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"Biggest Iraqi City" Outside Iraq:

This article from the Guardian contains what (I think is) a whopper: that "Detroit is the largest Iraqi City outside of Iraq." I couldn't find exact statistics, but I am fairly certain that Ramat Gan, Israel (where my Iraqi-Jewish wife is from) has many more Iraqis than does Detroit. The vast majority of the 100,000 plus Jews expelled from Iraq between 1949 and 1951 settled in Ramat Gan (a suburb of Tel Aviv), and the town is still sufficiently Iraqi that when I tell Israelis that my wife is Iraqi they ask, "so, she's from Ramat Gan?" The Jews of Iraq had substantial wealth, were well-integrated in Iraqi society before their expulsion, and their presence in Iraq dated back 2,500 years, when "Iraq" was still "Babylonia," giving the Jews a stronger claim to Iraqi identity than the Arab "newcomers."

(UPDATE: This link, sent by a reader, states that the entire Detroit area contains approximately 60,000 Iraqis, clearly far fewer Iraqis than are present in the Tel Aviv metropolitan area).

I mention this because of the consistent blindness of the news media and punditocracy, especially left-wing sources like the Guardian, to the fact that Israel's War of Independence created two groups of refugees, one Jewish, one Arab, of approximately the same size. The Jewish refugees were forced out by their governments in many Arab countries simply because they were Jews, and this was a politically expedient response to local anger about the establishment of Israel. The Arab refugees were forced out, orin many cases fled voluntarily, because their community was engaged in a war of annihilation against the emerging Jewish state. The Middle Eastern Jewish refugees were resettled by an Israel dominated by Ashkenazim, who had a different linguistic and cultural background, at great economic sacrifice to both the Ashkenazim and the Middle Eastern Jews, who were almost as numerous as the Jews already in Israel. The Arab refugees, who mostly fled only a few miles and were linguistically and culturally largely indistinguishable from their Arab neighbors, were herded by Syria, Jordan, Lebanon and Egypt into refugee camps, and forced to remain there to serve as political tools to use against Israel. The Jewish refugees received a bit of charity from the world Jewish community, and were otherwise left to their own devices (my wife's late mother went from living in a mansion in Iraq to living in a tent for several years in Israel). The Arab refugees have been the world's greatest welfare recipients, absorbing more aid per capita than any other population group in the world (funny how the libertarians who claim to be pro-Palestinian only because Israel relies too much on American taxpayer aid never seem to notice that the U.S. is and has been by far the largest contributor to UNRWA; at least with regard to Israel the U.S. is giving money to a friendly government and population!).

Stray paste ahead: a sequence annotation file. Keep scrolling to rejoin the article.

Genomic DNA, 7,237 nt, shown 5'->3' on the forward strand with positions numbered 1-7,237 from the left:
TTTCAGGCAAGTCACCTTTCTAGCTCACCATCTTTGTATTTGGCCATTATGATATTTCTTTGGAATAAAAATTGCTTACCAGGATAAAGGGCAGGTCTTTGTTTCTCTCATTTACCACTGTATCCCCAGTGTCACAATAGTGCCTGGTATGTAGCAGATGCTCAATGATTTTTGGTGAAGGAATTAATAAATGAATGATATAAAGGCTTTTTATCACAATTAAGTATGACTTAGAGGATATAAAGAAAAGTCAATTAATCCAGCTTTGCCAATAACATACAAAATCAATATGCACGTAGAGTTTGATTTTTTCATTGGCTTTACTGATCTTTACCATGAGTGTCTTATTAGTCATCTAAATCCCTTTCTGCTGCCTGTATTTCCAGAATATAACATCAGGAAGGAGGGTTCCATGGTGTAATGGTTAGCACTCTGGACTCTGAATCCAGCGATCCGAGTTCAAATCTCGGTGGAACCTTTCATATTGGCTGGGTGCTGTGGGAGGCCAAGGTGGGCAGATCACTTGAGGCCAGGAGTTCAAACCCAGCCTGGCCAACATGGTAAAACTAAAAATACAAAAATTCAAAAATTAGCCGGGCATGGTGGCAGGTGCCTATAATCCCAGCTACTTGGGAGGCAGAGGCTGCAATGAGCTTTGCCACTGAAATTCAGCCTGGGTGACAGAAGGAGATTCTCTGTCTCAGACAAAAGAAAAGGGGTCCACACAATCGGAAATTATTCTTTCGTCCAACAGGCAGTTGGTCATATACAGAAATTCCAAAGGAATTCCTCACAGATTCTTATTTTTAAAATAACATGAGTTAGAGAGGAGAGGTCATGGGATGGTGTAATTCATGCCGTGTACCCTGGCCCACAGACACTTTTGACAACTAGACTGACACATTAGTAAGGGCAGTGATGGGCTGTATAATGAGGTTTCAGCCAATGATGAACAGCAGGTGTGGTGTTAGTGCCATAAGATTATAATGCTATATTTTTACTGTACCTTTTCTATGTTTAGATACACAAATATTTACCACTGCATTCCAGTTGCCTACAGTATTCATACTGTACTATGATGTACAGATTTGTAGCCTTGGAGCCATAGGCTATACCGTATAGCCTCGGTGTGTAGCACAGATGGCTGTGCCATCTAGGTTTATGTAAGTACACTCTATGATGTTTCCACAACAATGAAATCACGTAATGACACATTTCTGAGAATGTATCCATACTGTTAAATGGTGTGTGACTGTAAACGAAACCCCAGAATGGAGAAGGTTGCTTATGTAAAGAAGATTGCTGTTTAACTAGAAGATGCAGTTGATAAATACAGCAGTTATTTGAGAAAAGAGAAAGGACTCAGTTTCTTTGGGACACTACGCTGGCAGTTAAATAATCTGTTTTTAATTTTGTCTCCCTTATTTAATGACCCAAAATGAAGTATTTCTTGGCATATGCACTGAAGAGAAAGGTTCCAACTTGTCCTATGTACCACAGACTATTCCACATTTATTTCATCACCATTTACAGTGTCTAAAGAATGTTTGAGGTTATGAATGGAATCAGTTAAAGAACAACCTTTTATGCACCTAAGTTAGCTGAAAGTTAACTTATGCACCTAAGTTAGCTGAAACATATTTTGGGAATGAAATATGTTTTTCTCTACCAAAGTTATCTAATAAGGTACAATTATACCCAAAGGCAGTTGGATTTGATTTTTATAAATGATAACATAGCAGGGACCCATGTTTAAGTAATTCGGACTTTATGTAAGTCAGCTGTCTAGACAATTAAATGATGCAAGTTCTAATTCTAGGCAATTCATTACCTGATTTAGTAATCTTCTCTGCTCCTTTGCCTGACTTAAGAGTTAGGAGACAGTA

The mistreatment of Jews by their Arab homelands continues to reverberate in Israeli politics: Jews of Middle Eastern origin tend to be much more hawkish, and less trusting of Arab intentions, than are Jews of European background.

Next time someone talks about their sympathy with "refugees" from the Arab-Israeli conflict, ask them which refugees they are referring to, Jews or Arabs.

Related Posts (on one page):

  1. Interesting Article on "The Sudden End of Iraqi Jewry":
  2. "Biggest Iraqi City" Outside Iraq:
Interesting Article on "The Sudden End of Iraqi Jewry":

From the New York Jewish Week.

Related Posts (on one page):

  1. Interesting Article on "The Sudden End of Iraqi Jewry":
  2. "Biggest Iraqi City" Outside Iraq: